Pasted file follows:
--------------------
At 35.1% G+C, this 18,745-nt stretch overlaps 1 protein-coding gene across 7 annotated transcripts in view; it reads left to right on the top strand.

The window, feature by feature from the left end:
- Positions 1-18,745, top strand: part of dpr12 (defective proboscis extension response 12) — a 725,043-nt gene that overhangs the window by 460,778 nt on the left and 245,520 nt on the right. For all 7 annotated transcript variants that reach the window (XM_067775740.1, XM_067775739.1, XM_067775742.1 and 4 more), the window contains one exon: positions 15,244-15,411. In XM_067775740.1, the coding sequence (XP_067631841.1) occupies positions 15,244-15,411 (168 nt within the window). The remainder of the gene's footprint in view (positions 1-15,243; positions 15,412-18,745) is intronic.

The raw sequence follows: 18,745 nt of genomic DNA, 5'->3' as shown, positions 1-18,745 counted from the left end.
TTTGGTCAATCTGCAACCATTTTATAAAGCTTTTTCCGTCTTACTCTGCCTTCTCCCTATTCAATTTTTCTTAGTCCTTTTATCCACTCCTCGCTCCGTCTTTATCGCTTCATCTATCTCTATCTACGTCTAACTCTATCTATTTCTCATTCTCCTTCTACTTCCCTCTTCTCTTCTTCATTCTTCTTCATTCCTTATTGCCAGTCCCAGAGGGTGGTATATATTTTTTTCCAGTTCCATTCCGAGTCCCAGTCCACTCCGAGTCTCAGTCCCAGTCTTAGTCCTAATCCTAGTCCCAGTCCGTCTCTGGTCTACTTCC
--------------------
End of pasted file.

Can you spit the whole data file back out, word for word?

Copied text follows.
At 35.1% G+C, this 18,745-nt stretch overlaps 1 protein-coding gene across 7 annotated transcripts in view; it reads left to right on the top strand.

The window, feature by feature from the left end:
- Positions 1-18,745, top strand: part of dpr12 (defective proboscis extension response 12) — a 725,043-nt gene that overhangs the window by 460,778 nt on the left and 245,520 nt on the right. For all 7 annotated transcript variants that reach the window (XM_067775740.1, XM_067775739.1, XM_067775742.1 and 4 more), the window contains one exon: positions 15,244-15,411. In XM_067775740.1, the coding sequence (XP_067631841.1) occupies positions 15,244-15,411 (168 nt within the window). The remainder of the gene's footprint in view (positions 1-15,243; positions 15,412-18,745) is intronic.

The raw sequence follows: 18,745 nt of genomic DNA, 5'->3' as shown, positions 1-18,745 counted from the left end.
TTTGGTCAATCTGCAACCATTTTATAAAGCTTTTTCCGTCTTACTCTGCCTTCTCCCTATTCAATTTTTCTTAGTCCTTTTATCCACTCCTCGCTCCGTCTTTATCGCTTCATCTATCTCTATCTACGTCTAACTCTATCTATTTCTCATTCTCCTTCTACTTCCCTCTTCTCTTCTTCATTCTTCTTCATTCCTTATTGCCAGTCCCAGAGGGTGGTATATATTTTTTTCCAGTTCCATTCCGAGTCCCAGTCCACTCCGAGTCTCAGTCCCAGTCTTAGTCCTAATCCTAGTCCCAGTCCGTCTCTGGTCTACTTCC